Locate Finger Lakes Business Journal

Auburn welcomes Don Lewis, Bob Ohmann as new Doubledays owners

LOCATE Finger Lakes Congratulates Bob Ohmann for his continued support of quality baseball in the Finger Lakes region. Thanks Bob for your significant contributions to the quality of life in our region.
– Mike Nozzolio, Chairman, LOCATE Finger Lakes.

AUBURN — Don Lewis and Bob Ohmann were already familiar with each other through their teams’ collegiate baseball league rivalry.

Now the pair will lead the next chapter of Auburn baseball.

Lewis and Ohmann are the heads of Auburn Baseball, Inc., which recently agreed to a deal with the city of Auburn for use of Falcon Park, which will see Auburn join the Perfect Game Collegiate Baseball League this summer.

On Friday, Lewis and Ohmann were joined by Auburn City Manager Jeff Dygert and Mayor Michael Quill to introduce the new edition of the Doubledays Friday at the Hilton Garden Inn. The team, which is maintaining the nickname of the former New York-Penn League franchise, begins play this June at Falcon Park.

By joining the Perfect Game league, Auburn ties a bow on an arduous process to secure baseball’s future in the city. Earlier this year, Major League Baseball officially seized control of the minor leagues and did not include 40 cities, including Auburn, in its new farm system.

“We took very serious the assignment that we had to try and keep baseball in Auburn,” said Dygert, who has served as the point guard for the team’s transition. “This really felt like a great fit. You’re gonna see these guys work really hard to put together a quality program.”

Lewis’ resume includes his ownership and presidency of the Mansfield Destroyers of the New York Collegiate Baseball League, while Ohmann is owner of the Geneva Redwings, another Perfect Game team.

Lewis and Ohmann both alluded to Falcon Park’s shine as the main attraction for bringing a Perfect Game team to Auburn. Because of a renovation that began in 2018, the ballpark now features a pristine turf field, while the facility as a whole should rank among the league’s best.

When it became apparent that Auburn’s future in the New York-Penn League was in doubt, Lewis and Ohmann immediately became interested in bringing a new flavor of baseball to a city that’s long supported it.

“Bob and I knew Auburn was a great market and that Major League Baseball had pulled out their team. Looking around the city of how much they missed baseball, with the beautiful facility they have over at Falcon Park, it was kind’ve a no-brainer,” Lewis said.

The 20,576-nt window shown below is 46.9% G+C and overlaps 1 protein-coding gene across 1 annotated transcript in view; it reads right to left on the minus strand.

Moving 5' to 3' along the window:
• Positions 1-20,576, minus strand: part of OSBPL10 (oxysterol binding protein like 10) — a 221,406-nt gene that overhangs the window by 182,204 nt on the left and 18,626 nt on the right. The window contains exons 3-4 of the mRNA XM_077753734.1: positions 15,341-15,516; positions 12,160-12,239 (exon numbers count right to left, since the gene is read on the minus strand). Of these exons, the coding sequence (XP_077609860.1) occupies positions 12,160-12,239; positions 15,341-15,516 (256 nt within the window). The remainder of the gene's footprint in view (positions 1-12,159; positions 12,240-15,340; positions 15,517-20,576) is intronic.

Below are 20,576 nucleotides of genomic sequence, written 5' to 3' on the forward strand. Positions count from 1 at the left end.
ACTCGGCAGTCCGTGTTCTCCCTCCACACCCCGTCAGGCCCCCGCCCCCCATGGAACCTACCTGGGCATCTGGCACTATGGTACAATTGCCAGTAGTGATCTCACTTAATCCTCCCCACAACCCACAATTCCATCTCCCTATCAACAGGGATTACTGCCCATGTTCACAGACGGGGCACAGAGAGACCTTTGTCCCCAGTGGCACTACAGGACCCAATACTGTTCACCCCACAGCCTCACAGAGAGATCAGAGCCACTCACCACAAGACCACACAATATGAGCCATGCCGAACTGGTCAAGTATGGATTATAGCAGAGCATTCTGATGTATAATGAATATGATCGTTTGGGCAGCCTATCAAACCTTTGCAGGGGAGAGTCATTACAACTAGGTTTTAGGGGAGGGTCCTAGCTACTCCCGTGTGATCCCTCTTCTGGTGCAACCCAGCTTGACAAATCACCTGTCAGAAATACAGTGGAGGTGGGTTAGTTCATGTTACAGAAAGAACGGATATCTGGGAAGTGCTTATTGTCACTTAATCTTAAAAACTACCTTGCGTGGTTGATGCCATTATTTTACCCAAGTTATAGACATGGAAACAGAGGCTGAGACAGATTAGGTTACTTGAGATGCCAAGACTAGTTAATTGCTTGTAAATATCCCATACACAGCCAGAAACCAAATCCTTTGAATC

Auburn Baseball, Inc.’s rental agreement for Falcon Park runs for three years from 2021 to 2023, with an option to extend the deal for three more years after that. The ownership group will pay the city a total of $35,500 throughout the life of the three-year agreement.

Five percent of gross revenue from advertising and 10% of team merchandise sales will also be paid to the city.

Auburn Baseball, Inc. was also encouraged by city officials to keep the Doubledays nickname, which has been in use since 1996, instead of rebranding the team. Due to the “rich tradition,” the D’days nickname is here to stay.

“All these towns keep switching team names every other year,” Ohmann said. “We didn’t want to do that to the fans. Auburn is a proud city. Shoot, they’ve been in baseball since the 1800s. We really wanted to embrace the area.”

Once the hand-shaking is finished, the real work begins for Lewis and Ohmann. Auburn did announce two-thirds of its coaching staff, which will be led by John Russo and Ben Julian, but the team is still looking to add a pitching coach.

There is also the issue of who will play. Ohmann acknowledged that most teams have their rosters in place by October, but because the rental agreement with Auburn did not come into focus until February, the team is behind the eight-ball in that respect.

The Doubledays are still actively searching for host families for the players, many of whom could be traveling into Auburn for the summer from out of state.

Auburn’s interest in the New York-Penn League team faded in recent years, with the Doubledays finishing last or second-to-last in attendance in each of its final five years in the league. One of Lewis’ and Ohmann’s goals will be to have the Doubledays as an active participant in the community, even at functions not necessarily related to baseball.

“Our players are going to be involved, our mascot is going to be involved,” Lewis said. “We’ll be at all the parades, we’ll be involved in the community. We’ve already got a lot of fun promotions hooked up with some sponsors. (The players) will be in the stands signing autographs, they’ll be at the gate handing out information.”

Added Ohmann, “We want fan participation. There’s a lot of things you can do to keep up enthusiasm at the stadium.”

Auburn is scheduled to open its season June 5 against Geneva. Season tickets for the season range from $50 to $149, while game day general admission tickets will cost from $5 to $11. The Doubledays will play 28 home games and 26 road games, with the postseason in early August.

One of the benefits of the Perfect Game league, compared to the New York-Penn League, for avid fans will be the accessibility of all games. All 16 teams are located in New York state, with franchises ranging from Niagara to Albany.

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